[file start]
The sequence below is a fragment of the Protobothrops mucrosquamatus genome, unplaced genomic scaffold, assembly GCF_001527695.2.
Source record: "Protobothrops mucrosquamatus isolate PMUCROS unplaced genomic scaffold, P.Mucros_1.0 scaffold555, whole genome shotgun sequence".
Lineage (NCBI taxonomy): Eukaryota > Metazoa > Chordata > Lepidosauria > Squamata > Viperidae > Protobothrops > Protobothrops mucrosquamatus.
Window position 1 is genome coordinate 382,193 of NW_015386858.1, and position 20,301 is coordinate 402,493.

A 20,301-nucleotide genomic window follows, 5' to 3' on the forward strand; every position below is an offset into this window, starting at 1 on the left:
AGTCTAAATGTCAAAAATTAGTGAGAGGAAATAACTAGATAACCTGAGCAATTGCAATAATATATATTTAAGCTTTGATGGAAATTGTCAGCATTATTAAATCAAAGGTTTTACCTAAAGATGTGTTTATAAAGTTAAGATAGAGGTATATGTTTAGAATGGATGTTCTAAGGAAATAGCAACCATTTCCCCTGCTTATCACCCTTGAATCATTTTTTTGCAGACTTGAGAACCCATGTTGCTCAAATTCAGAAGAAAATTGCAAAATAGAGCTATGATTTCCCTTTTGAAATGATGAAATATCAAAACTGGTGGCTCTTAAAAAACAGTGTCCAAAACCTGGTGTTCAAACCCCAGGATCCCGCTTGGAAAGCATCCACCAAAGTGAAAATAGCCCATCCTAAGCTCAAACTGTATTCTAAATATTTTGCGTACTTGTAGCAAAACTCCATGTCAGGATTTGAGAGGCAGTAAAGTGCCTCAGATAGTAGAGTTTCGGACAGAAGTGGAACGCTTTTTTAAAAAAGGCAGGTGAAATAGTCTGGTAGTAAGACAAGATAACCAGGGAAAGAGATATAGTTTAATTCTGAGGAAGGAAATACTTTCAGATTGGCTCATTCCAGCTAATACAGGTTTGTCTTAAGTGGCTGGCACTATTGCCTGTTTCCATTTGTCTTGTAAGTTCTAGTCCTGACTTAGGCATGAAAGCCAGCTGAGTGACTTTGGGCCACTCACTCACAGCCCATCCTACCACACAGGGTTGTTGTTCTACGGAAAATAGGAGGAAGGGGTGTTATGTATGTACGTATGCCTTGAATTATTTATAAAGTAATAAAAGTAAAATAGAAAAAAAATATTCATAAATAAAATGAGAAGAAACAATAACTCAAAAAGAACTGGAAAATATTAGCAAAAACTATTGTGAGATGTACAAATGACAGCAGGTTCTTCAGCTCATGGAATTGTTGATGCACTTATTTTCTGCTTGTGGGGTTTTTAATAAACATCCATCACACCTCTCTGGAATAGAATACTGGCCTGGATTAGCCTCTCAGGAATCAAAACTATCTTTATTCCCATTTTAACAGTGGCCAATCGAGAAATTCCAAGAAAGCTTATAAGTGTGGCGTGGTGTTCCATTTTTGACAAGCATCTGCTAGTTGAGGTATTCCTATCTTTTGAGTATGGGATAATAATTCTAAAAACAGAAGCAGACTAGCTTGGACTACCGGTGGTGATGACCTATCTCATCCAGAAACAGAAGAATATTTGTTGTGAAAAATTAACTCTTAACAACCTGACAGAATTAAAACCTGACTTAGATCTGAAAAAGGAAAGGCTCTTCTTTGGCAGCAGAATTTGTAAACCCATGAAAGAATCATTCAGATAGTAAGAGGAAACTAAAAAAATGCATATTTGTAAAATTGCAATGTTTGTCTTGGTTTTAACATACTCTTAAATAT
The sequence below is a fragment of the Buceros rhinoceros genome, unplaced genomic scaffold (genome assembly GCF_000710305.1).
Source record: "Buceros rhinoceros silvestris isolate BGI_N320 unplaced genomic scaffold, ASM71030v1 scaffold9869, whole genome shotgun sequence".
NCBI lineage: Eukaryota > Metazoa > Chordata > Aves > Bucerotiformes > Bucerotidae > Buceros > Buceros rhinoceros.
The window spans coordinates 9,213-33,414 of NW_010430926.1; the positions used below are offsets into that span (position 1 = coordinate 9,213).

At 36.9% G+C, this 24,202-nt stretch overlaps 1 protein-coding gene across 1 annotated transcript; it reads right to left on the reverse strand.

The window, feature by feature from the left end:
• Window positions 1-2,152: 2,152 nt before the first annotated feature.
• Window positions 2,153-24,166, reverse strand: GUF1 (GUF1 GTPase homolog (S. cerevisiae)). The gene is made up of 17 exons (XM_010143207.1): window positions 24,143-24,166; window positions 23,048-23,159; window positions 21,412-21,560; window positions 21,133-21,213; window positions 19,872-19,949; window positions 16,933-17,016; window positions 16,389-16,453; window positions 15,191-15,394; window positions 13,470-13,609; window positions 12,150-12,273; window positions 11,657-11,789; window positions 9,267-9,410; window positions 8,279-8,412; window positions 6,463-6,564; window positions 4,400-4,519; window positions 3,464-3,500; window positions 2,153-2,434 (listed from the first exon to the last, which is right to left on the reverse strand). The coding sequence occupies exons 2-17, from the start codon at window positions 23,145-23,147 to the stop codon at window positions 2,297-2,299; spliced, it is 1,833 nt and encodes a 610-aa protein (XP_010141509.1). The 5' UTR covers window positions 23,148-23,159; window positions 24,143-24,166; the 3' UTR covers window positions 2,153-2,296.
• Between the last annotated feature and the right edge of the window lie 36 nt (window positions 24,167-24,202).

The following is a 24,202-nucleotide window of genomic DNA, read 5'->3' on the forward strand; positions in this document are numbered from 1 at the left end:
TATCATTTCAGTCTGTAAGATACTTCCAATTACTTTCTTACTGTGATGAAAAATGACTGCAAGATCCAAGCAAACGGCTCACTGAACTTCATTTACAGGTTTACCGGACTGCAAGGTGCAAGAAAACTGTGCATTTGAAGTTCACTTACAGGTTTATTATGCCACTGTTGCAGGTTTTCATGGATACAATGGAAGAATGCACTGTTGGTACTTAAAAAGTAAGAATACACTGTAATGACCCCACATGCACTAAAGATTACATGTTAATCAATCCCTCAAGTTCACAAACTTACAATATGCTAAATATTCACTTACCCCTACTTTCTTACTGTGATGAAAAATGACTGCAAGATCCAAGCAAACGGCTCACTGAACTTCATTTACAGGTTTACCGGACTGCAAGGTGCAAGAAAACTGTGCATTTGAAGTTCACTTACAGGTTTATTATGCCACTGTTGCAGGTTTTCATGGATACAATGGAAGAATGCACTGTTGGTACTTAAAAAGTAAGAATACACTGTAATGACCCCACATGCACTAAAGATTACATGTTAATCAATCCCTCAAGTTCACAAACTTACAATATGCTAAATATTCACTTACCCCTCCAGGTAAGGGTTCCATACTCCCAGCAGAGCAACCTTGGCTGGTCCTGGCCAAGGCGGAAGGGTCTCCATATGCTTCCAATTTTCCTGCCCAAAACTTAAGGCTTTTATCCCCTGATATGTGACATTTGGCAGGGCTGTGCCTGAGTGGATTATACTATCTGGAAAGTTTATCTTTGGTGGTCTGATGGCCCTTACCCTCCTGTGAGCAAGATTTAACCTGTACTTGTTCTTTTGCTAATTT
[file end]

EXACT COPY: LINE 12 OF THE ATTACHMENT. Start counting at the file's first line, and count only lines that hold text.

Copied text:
The window, feature by feature from the left end: